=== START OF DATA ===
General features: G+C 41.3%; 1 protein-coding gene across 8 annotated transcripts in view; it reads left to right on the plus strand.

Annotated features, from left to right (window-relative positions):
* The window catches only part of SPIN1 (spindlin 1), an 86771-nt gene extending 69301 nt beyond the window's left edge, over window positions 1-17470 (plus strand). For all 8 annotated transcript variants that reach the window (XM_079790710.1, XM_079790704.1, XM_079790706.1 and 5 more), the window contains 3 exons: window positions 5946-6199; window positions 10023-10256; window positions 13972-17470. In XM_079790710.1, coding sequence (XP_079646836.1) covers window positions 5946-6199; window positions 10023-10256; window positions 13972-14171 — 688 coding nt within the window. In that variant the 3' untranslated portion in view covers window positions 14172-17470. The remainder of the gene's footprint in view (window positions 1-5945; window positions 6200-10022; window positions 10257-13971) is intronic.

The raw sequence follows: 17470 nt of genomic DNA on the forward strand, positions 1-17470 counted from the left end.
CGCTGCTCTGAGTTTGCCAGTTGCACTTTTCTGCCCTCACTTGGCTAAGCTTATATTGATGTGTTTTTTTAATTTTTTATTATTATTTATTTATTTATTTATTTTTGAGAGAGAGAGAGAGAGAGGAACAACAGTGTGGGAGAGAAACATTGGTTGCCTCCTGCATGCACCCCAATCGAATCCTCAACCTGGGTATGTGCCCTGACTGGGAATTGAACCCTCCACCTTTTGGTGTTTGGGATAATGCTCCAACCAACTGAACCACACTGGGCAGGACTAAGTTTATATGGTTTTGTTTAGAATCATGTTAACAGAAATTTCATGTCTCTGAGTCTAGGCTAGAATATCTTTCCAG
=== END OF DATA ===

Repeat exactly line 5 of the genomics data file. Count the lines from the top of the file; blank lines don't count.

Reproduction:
CGCTGCTCTGAGTTTGCCAGTTGCACTTTTCTGCCCTCACTTGGCTAAGCTTATATTGATGTGTTTTTTTAATTTTTTATTATTATTTATTTATTTATTTATTTTTGAGAGAGAGAGAGAGAGAGGAACAACAGTGTGGGAGAGAAACATTGGTTGCCTCCTGCATGCACCCCAATCGAATCCTCAACCTGGGTATGTGCCCTGACTGGGAATTGAACCCTCCACCTTTTGGTGTTTGGGATAATGCTCCAACCAACTGAACCACACTGGGCAGGACTAAGTTTATATGGTTTTGTTTAGAATCATGTTAACAGAAATTTCATGTCTCTGAGTCTAGGCTAGAATATCTTTCCAG